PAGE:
There was agreement among the participants on the screens: The pandemic has shown that it is now time to act. Lucilla Sioli, Director, Artificial Intelligence & Digital Industry Directorate, DG CONNECT stated: „European cooperation is key – apart from the COVID-19 crisis, there will be many more challenges that we need to and can tackle together.“ It is time to launch open and digital ecosystems in Europe and create the conditions for a competitive, resilient and sustainable path to growth for European industry. This means ensuring more flexible, resilient, resource-efficient production processes and optimised value-adding structures. Open and digital ecosystems could achieve this. Not only do they build on diversity, plurality and fair competition, they also promote it in the long term. And they make a social contribution to cushioning the COVID-19 crisis.
For Dr Peter Post, Vice President at Festo and member of the Steering Committee of the Industry 4.0 Platform, three lines of action are crucial on the path to open ecosystems. This is because they are closely linked to key European fundamental values: sovereignty, interoperability and sustainability.
Sovereignty stands for the requirements that must be met. In line with the of the Plattform Industrie 4.0, these result from a pan-European, sovereign, trustworthy, secure and resilient digital infrastructure (as defined by the GAIA-X project). Speaking about the prerequisites for using AI, Michael Jochem, Business Chief Digital Office -Industrial Technology at Bosch and head of the working group "" in the Plattform Industrie 4.0, explained: "Innovative, multilateral B2B cooperation across company and competition boundaries is essential for data to be collected. We need a trustworthy infrastructure that supports data sovereignty in order to facilitate the aforementioned data exchange".
Other important requirements include training targeted at SMEs and a general cultural change. The need for cross-border cooperation and digital European competence centres, where experiences and best practices can be exchanged, was also highlighted.
Interoperability describes the need for general standards for the smooth interaction between digital components, systems and processes (administration shells and digital twins), said Dr Post. It is an essential prerequisite for avoiding lock-in effects and for giving smaller companies fair access to digital value-added networks - this is particularly important for European industry, which is characterised by small and medium-sized enterprises.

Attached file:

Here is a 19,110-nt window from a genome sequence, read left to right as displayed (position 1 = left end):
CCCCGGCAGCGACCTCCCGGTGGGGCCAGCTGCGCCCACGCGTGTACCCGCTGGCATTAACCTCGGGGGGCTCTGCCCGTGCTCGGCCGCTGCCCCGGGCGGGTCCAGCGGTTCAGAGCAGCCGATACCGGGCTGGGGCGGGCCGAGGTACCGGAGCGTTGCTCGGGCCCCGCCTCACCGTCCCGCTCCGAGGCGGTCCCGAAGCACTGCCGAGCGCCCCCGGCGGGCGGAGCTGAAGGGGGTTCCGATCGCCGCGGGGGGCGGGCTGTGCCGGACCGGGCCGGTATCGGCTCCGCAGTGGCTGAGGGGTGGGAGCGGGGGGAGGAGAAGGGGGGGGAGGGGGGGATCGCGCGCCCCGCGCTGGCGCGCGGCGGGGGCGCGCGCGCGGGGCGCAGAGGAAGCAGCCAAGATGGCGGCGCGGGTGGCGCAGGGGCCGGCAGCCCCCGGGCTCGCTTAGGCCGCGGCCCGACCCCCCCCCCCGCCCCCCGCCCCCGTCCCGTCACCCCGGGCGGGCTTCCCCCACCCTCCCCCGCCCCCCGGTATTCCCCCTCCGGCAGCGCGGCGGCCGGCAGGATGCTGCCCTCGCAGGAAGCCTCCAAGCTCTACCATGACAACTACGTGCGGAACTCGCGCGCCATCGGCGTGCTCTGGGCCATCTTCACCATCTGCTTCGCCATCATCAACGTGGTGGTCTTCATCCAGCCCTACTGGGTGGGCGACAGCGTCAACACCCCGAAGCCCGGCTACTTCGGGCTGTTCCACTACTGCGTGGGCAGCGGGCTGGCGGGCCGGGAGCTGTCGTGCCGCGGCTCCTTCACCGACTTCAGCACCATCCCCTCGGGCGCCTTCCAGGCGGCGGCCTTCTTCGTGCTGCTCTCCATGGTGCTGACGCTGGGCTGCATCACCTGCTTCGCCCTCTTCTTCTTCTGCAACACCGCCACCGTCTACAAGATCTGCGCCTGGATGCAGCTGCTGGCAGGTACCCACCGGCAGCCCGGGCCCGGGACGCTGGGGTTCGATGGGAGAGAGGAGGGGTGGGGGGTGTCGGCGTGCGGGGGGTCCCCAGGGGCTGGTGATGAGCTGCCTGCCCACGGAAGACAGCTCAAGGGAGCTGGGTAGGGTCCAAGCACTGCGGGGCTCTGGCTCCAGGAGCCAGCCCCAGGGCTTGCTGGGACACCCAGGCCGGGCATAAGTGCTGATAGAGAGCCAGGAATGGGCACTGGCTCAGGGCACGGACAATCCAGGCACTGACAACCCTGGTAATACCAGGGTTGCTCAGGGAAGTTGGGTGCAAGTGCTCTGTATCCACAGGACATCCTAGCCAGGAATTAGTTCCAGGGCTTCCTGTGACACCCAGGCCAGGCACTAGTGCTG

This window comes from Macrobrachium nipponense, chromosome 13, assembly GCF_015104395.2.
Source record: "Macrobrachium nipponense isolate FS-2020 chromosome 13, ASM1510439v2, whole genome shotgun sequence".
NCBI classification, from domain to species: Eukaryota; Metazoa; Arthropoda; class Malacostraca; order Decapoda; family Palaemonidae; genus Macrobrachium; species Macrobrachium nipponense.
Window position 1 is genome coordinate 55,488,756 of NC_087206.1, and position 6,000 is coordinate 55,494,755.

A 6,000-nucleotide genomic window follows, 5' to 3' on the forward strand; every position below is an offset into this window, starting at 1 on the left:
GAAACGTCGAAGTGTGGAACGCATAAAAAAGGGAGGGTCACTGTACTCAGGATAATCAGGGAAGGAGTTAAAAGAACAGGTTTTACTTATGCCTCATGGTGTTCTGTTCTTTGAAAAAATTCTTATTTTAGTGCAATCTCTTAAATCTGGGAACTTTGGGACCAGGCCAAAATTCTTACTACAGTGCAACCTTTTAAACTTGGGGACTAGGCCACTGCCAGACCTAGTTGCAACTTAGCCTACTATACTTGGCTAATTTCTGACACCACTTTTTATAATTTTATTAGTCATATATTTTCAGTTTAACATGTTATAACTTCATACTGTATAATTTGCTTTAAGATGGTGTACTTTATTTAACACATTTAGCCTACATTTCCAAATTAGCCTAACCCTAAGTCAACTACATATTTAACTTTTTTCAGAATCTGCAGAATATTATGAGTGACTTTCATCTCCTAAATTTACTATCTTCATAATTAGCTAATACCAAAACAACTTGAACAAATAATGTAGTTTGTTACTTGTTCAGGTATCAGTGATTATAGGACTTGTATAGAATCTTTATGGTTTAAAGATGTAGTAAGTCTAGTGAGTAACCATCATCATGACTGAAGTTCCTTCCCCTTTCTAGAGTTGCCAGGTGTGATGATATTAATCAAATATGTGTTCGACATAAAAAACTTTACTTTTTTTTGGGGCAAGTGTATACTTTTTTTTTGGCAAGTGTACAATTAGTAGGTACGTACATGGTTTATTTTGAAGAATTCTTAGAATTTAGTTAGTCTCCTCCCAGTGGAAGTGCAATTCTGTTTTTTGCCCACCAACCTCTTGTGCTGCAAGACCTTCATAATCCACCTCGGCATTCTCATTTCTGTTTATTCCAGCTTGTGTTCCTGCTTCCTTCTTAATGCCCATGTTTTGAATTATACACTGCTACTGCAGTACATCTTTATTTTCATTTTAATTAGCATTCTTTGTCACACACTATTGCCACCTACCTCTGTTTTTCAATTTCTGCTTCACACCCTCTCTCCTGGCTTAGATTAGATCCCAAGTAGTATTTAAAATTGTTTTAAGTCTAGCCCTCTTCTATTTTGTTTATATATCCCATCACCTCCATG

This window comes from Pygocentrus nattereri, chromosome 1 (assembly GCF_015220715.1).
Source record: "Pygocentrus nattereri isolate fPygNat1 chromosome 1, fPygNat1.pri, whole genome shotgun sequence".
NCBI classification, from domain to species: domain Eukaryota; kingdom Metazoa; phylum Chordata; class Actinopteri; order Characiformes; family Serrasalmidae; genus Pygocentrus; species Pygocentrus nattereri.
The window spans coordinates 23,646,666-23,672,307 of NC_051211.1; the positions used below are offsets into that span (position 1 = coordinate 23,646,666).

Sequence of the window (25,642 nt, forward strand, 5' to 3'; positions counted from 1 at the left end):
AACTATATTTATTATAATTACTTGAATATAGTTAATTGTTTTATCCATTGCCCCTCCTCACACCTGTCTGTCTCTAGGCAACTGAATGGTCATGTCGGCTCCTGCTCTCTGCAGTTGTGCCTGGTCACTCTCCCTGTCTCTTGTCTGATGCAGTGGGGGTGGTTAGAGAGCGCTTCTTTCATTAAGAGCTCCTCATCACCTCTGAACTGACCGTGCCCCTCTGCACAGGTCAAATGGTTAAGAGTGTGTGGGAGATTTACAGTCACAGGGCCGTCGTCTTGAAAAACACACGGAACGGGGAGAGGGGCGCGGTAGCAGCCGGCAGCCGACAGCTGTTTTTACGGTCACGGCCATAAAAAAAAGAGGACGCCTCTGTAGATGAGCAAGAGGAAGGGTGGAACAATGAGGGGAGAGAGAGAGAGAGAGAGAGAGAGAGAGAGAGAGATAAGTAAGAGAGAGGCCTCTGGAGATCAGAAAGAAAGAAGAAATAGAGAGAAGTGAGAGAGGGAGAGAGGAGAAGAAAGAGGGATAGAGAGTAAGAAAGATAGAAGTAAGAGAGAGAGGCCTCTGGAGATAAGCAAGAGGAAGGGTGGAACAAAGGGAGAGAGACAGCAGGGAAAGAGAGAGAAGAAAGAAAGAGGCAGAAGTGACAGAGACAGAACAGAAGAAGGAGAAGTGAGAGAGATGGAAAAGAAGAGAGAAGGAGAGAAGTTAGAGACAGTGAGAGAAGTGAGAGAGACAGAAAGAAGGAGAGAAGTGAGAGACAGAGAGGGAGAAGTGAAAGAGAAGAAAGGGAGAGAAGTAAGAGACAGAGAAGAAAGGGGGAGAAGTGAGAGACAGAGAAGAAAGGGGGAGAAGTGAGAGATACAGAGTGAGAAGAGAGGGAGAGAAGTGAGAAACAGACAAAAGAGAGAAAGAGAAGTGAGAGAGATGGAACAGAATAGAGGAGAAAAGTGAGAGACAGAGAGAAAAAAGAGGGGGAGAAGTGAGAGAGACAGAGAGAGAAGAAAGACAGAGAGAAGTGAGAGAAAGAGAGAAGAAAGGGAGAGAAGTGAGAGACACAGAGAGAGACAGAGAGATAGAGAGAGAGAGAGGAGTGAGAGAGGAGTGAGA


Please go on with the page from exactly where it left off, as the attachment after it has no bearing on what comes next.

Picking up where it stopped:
Sustainability is the common goal. Data analysis and secure B2B data exchange form the basis of a resource-efficient data economy and thus also for 4.0 applications that make the potential for sustainability measurable and sustainability goals concretely truly feasible (e.g., reducing emissions). Industry 4.0 solutions support the implementation of sustainability goals in terms of the European Green Deal.
Kilian Gross, Head of Unit, Technologies & Systems for Digitising Industry Unit, DG CONNECT summed it up: „Green economy and digitalisation are not contradictory, but reinforce each other. We need to adopt an holistic approach to digitalisation and sustainability to reach a green and competitive transformation of economy in Europe – and we need cooperation to bridge this gap quickly.“
We now need to create the conditions for the competitive, resilient and sustainable growth of European industry, so that Europe can become the global pioneer for open and digital ecosystems. “A resilient data economy by 2030 starts now”, said Yves Paindaveine, Head of Sector, Digitising European industry governance, DG CONNECT.
The Trilateral Cooperation invites all European partners to another meeting which will take place in early 2021 and will continue to be supported by the European Commission.
About the Trilateral Cooperation
The trilateral cooperation between Germany’s Plattform Industrie 4.0, France’s and the Italian was founded in 2017. The aim is to advance the digitalisation of manufacturing throughout the EU in the spirit of European cooperation. The partners are concentrating on three core themes: standardisation, SME support and the policy framework. They have developed a joint action plan and regularly publish joint papers, e.g. on the administration shell, data ownership and EU framework conditions.